SHELL ROCK, Iowa -- It's the 4th of July in this hellhole of a town, population 800. Upwards of 8,000 people from across the state -- all of them white -- gather here annually to celebrate their independence from British rule.
It's a three-day affair during which the most grizzled crew of carnies sets up shop to rip off the citizenry in general and make time with 16-year-old girls in particular. Before the midway has been running an hour, word spreads that the daughters of two of the little burg's most respected citizens have already been caught with their knickers down in the company of the Tilt-a-Whirl operator.
So indignant is the accused sharpie that one of the two Shell Rock cops sustains a gash over his eye, a couple of chipped teeth and severely mangled pride. By the end of the day, the story has mushroomed to include a concussion and a chipped vertebra. I'm not even convinced about the teeth.
Rotten roots I get home so seldom, I try to convince myself that I'm getting in touch with my roots in a situation like this. But this year it's become painfully clear that these aren't roots I want to water.
July 4 festivities are about getting drunk and disorderly (the beer tent takes up a city block, which here is half of Main Street), pounding pork burgers, dancing to the most ancient, execrable country bands in existence and do-si-do-ing with your neighbour's wife.
Aside from the "most expensive fireworks in the Midwest," the biggest draw is the goddamn patriotic parade. The weather usually holds up for this pathetic display of military mania and agricultural aggression.
My brother-in-law is the bull-goose looney of the whole shebang -- the grand marshal, I should say -- and weather-wise he's had a cascade of horseshoes coming out of his ass. It's traditionally brutally hot or colder than a well-digger's butt. It never rains. Just ask Duane.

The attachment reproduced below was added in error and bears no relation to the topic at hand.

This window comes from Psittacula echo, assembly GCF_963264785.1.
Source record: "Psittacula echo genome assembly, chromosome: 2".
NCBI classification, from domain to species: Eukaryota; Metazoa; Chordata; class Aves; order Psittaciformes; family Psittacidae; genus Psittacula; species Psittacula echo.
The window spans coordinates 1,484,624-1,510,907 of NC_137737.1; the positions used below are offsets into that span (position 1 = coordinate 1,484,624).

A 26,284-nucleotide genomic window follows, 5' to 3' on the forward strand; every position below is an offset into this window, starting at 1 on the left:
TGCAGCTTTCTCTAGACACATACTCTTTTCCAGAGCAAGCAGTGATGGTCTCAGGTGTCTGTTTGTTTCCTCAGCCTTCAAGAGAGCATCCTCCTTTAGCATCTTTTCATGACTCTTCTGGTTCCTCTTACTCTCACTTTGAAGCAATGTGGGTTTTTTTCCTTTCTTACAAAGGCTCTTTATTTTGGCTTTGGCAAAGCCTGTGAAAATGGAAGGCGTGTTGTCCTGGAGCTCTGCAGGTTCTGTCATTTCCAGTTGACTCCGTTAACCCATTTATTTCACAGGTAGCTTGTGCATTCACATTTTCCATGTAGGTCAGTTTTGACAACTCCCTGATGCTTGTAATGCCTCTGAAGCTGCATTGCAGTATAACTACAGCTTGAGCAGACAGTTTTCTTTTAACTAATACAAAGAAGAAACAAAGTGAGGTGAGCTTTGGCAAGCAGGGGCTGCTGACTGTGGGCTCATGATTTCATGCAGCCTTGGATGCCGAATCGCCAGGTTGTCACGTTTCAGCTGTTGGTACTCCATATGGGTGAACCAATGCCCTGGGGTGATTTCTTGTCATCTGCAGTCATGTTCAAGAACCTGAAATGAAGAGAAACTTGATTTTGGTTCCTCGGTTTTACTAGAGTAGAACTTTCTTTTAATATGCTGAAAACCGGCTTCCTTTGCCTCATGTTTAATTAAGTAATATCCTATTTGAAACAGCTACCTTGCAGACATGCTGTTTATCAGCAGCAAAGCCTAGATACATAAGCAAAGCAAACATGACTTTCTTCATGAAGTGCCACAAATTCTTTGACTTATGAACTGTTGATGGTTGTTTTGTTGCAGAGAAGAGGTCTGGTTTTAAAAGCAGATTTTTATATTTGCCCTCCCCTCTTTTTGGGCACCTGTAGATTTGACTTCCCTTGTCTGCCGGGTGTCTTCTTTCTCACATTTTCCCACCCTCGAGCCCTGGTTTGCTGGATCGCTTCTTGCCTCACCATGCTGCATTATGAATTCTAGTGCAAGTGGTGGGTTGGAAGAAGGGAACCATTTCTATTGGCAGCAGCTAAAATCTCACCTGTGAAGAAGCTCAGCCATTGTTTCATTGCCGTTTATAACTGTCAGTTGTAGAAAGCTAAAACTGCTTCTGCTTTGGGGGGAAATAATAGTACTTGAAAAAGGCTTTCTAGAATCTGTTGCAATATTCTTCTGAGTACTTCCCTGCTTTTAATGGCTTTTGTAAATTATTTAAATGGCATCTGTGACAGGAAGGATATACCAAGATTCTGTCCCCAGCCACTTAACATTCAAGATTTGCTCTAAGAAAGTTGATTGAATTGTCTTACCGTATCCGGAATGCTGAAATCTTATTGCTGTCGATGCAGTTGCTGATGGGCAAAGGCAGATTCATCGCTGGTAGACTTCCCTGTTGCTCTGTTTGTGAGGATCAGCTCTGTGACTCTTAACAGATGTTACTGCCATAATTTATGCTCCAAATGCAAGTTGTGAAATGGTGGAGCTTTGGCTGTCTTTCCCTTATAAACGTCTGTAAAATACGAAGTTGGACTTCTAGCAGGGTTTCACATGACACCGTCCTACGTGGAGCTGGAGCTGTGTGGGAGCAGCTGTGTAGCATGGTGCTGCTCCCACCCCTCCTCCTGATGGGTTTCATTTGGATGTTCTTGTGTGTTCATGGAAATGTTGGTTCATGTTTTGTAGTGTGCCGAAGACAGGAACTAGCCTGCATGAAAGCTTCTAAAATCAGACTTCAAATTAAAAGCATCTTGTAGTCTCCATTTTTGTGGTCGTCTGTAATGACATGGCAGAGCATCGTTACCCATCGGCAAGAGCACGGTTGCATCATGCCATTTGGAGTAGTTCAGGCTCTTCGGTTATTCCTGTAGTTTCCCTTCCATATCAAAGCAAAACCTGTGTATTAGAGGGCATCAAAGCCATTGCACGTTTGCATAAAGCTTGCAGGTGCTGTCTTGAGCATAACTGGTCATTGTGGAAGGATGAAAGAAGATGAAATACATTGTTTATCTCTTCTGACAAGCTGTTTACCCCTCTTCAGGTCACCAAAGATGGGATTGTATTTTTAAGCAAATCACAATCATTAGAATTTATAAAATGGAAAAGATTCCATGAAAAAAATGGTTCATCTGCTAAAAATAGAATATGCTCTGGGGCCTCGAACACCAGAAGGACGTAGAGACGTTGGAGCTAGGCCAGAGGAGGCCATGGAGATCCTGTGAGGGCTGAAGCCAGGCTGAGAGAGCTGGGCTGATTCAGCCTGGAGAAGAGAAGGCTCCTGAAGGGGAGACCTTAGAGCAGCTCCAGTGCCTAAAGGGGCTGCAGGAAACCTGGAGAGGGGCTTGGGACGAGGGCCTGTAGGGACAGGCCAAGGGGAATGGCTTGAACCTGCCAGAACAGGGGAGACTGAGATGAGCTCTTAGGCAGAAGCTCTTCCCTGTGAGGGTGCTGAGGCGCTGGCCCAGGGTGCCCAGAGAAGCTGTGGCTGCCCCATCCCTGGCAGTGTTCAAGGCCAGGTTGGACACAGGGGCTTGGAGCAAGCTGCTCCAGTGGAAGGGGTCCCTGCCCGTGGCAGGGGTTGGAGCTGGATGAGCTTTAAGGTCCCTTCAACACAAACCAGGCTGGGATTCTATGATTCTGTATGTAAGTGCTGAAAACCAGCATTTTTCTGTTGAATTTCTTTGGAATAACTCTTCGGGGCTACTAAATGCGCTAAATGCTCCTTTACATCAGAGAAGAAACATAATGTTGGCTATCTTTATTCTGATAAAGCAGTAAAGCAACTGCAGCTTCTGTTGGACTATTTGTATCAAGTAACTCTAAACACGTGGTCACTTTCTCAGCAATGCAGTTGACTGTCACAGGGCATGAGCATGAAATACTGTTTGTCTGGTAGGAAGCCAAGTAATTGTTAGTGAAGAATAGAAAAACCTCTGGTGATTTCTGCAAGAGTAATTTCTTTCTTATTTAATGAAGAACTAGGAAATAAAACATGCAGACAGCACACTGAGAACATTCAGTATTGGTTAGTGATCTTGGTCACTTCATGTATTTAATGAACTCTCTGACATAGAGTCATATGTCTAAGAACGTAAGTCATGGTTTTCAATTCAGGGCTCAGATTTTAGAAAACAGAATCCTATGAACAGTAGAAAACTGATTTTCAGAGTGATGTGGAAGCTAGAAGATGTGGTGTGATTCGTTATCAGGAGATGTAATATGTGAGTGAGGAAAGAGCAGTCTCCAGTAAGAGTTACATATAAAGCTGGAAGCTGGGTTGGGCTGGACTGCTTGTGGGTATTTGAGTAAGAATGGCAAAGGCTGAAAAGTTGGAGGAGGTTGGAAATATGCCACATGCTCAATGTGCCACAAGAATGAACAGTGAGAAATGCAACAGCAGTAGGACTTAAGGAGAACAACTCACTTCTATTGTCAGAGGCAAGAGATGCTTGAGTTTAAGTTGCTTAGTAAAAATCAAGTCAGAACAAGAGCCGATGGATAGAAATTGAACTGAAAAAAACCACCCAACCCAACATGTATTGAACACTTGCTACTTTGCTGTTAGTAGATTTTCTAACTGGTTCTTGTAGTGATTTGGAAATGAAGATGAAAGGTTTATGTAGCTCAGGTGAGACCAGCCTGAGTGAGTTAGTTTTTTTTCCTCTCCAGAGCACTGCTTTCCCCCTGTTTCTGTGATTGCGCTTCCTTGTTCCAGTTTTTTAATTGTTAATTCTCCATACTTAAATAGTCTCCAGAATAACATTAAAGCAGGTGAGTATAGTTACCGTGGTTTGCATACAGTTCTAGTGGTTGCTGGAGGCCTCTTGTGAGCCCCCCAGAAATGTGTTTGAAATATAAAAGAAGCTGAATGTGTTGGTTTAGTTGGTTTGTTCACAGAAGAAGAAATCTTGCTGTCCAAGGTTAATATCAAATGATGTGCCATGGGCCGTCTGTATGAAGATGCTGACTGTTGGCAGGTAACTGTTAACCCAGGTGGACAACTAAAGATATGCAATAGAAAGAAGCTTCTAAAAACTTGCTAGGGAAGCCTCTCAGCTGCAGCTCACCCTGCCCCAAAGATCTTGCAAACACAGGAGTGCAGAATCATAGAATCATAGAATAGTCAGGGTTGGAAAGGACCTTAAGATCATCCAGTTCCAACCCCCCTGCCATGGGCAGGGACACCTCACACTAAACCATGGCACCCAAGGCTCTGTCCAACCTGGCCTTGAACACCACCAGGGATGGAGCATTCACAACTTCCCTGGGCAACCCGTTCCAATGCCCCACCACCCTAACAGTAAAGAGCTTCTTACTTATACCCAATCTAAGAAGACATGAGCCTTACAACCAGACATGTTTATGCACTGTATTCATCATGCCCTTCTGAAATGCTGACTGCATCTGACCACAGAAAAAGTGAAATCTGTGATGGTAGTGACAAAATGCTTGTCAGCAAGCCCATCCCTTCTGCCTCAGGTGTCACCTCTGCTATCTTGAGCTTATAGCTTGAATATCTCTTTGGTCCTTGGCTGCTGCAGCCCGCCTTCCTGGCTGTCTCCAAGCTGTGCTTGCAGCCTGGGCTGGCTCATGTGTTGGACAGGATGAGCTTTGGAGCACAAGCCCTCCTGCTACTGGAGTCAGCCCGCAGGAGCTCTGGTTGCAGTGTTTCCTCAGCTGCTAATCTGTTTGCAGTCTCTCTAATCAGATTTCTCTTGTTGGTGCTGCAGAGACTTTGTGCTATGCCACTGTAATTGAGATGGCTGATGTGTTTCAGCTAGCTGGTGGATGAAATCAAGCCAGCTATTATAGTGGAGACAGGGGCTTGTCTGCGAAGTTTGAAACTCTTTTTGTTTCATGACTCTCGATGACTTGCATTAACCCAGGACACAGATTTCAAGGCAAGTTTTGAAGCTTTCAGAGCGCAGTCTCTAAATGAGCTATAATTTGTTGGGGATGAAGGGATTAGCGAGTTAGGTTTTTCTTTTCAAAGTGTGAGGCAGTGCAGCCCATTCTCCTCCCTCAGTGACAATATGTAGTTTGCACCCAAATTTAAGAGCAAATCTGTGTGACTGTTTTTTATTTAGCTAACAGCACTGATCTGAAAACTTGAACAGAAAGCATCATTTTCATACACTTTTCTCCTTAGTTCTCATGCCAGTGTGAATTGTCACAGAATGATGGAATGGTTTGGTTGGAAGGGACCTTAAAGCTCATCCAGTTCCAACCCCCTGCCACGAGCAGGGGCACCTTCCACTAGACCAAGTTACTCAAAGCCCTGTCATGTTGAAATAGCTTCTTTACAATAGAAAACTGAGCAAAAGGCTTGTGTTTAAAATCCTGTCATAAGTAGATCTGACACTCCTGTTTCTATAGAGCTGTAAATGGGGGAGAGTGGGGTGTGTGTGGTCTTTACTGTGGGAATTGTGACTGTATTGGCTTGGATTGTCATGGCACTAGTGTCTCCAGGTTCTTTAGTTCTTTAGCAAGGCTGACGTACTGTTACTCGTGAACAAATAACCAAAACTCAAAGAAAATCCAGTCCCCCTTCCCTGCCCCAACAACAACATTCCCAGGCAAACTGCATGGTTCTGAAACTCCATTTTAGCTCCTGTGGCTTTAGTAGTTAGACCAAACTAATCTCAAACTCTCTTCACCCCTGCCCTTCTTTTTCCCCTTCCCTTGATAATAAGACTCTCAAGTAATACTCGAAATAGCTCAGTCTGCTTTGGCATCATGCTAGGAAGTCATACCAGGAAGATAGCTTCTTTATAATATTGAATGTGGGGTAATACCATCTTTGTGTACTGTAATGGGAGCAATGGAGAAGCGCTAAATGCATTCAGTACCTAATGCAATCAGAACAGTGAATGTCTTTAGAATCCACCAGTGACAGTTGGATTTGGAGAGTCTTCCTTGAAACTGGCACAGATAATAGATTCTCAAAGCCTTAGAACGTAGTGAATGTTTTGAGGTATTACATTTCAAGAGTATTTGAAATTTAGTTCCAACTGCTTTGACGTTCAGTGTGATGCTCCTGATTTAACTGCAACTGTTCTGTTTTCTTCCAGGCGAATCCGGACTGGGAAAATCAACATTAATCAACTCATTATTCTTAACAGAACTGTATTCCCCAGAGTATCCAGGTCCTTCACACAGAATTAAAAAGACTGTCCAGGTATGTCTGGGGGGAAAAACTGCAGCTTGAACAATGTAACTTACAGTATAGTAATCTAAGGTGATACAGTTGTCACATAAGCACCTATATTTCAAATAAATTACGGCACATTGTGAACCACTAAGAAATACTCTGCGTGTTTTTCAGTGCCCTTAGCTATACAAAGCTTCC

But for reasons known only to God, the millennial edition of the biggest deal in eastern Iowa since the advent of the horse is cursed with torrential rain the likes of which these once-a-year revellers have never seen.
It pours so hard you can't see Kaiser-Corson Funeral Home -- the town's most lucrative business -- across the street.
The cow pies, littering the road like stinky land mines, mercifully dissolve. But the townsfolk are irate. They look forward to this massively meagre event for 362 days a year. It's all they've got. Damn you, God!
For me, though, the deluge is an outright blessing. The shirtless, pissed-up teenagers who usually hurl brilliant cracks my way like, "Hey Sting!" or "Fuckin' Canadian!" leap down from the rooftops.
The marching bands -- and I use the term loosely -- scatter like cockroaches when the lights come on. The floats, most of them bedecked with crepe-paper rockets and cardboard tractors, droop and drip, the spirits of their riders plummeting even quicker than mine rise.
I'm cozy and dry under a huge golf umbrella with my two-year-old nephew, Andrew.
Not impressed He's absolutely unimpressed, more interested in the puddles that surround us and a soggy Tootsie Roll. He's as yet unencumbered by the prejudices of his countrymen.
I then realize the sharp contrast between his good-natured, almost ironic view of the goings-on and the swelling chests and teary eyes of the assembled gaggle of Yankee yahoos who love everything American if it isn't black. Or gay. Or Jewish.
Thanks to him, I can renounce, once and for all, the ridiculous roots I always thought were so precious. Give me Kenny Robinson, Martine Lamy, Blue Rodeo, Caribana, Vince Carter, the Symphony of Fire and the Gay Pride parade.
Above all -- in a slight variation on the immortal words of American revolutionary Patrick Henry -- give me Canadian citizenship or give me death.